I once had an idea for an internet tool that would let playwrights connect directly with theatre companies, cutting out the middlemen of play catalogs and the like and complete with crowdsourced ratings and so forth, but it ended up not having enough momentum behind it to get successful. I might try again some day, but in the meantime, there are other vehicles for getting aspiring playwrights some well-deserved attention.
The Wasserstein Prize is one of those vehicles. Given to one of the top emerging female playwrights, it promotes new work and new artists in the name of a great lost female voice in the American theatre, Wendy Wasserstein. And yet, this year the committee chose not to honor any of the 19 finalists with the prize (though under pressure, they are taking another look).
My colleague and fellow deep thinker, Rachel Mann, thinks that this is a positive thing.
Does it seem incredible that out of 19 nominated submissions there was nothing that the committee could agree upon as deserving of the prize? Yes, a little bit, since by the requirements these are playrights who have yet to receive national recognition, it is expected that these writers will be a little more raw than others, but that's the point of the whole thing.
Do I think they were perfectly within their rights to not offer the prize? Yes. And this is what really gets me. GOOD FOR TDF! Good for you for (almost) not bowing to pressure to pick a play just for the sake of choosing one. Good for you for deciding at the end of the day that even though there were quality submissions, none of them were good enough. Way to commit to quality. It had to be an incredibly difficult decision, and one that was not made lightly. (Until of course you backtracked)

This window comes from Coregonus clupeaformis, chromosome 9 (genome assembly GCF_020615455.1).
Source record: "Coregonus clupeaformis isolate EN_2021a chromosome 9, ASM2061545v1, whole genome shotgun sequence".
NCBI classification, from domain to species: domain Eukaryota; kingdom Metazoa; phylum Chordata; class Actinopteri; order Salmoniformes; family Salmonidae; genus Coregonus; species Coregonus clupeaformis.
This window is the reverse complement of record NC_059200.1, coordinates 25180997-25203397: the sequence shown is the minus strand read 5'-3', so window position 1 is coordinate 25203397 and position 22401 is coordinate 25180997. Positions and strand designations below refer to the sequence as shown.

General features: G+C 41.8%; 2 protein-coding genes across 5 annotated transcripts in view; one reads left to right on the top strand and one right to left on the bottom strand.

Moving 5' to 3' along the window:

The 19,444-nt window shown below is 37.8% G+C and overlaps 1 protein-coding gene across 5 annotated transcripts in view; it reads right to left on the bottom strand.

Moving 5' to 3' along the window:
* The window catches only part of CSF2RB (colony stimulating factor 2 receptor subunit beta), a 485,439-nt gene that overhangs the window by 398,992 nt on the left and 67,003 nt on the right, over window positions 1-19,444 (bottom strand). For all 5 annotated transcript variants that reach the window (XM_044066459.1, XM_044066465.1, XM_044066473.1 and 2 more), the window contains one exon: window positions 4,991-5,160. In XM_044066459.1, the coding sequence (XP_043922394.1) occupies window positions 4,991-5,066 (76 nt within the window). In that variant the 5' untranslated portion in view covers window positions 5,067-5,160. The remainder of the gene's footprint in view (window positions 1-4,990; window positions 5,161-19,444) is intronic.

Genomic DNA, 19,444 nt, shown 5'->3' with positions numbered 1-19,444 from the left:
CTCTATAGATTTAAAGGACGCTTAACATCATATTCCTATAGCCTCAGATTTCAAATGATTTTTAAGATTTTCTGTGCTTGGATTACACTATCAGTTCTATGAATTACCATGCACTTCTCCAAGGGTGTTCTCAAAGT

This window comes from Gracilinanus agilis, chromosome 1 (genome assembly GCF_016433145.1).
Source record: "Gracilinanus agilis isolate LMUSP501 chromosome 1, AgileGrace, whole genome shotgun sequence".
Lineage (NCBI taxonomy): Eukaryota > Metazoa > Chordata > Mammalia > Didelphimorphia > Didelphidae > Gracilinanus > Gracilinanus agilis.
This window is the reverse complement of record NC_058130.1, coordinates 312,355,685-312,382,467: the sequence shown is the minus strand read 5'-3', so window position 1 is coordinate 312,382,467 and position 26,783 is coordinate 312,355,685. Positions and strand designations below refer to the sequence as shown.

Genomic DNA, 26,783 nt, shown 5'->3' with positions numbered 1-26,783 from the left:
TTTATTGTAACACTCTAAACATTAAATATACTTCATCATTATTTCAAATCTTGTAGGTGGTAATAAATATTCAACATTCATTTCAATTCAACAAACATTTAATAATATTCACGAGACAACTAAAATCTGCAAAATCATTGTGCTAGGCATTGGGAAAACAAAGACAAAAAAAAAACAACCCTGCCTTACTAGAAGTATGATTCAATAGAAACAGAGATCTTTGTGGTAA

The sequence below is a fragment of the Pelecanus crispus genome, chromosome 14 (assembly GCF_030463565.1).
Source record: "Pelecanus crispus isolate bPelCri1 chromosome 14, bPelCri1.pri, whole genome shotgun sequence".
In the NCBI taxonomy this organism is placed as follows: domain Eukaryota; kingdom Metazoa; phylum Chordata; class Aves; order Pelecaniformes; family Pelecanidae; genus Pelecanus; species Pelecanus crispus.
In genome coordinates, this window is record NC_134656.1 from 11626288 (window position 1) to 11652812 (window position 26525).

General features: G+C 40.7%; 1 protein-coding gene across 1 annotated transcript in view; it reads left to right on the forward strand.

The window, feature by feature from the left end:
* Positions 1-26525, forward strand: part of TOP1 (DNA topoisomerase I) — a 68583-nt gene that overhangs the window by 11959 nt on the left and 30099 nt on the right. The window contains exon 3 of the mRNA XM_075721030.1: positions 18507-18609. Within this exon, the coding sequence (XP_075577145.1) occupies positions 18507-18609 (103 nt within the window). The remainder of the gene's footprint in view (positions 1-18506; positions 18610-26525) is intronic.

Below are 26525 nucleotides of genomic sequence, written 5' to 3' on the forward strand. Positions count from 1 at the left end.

Until these 19 plays are released for all to see, we don't know what's going on here. They certainly could be bad, but all we really know is that this committee wasn't impressed. I think Mann could be absolutely right that the committee should stick to their guns, but I think it was also likely the wrong decision to begin with. The committee may not have had great submissions, but it has also put the stamp of doom on these plays now as well. Efforts by the 2amTheatre community and others to mount readings of the shows to combat this stigma are a very good thing.
I am forgiving of new works. Sometimes they are amazing, sometimes they flop horribly, but in the end, all of them likely have some spark of brilliance. If there was no finished product amongst the submissions, I feel that the committee could have picked the one that had the most spark and encouraged further growth by awarding that diamond in the rough. Why make the life of these potential shows in theaters across the country languish in not-good-enough land when it's already so hard to bring new shows to life? It doesn't bring anyone to the table, donors, patrons, or even bold theatre companies to try these shows out, to throw in the towel like that, and marks not only the best of these plays, but all 19 with enough doubt that all could set back the careers of these women playwrights unnecessarily for years to come.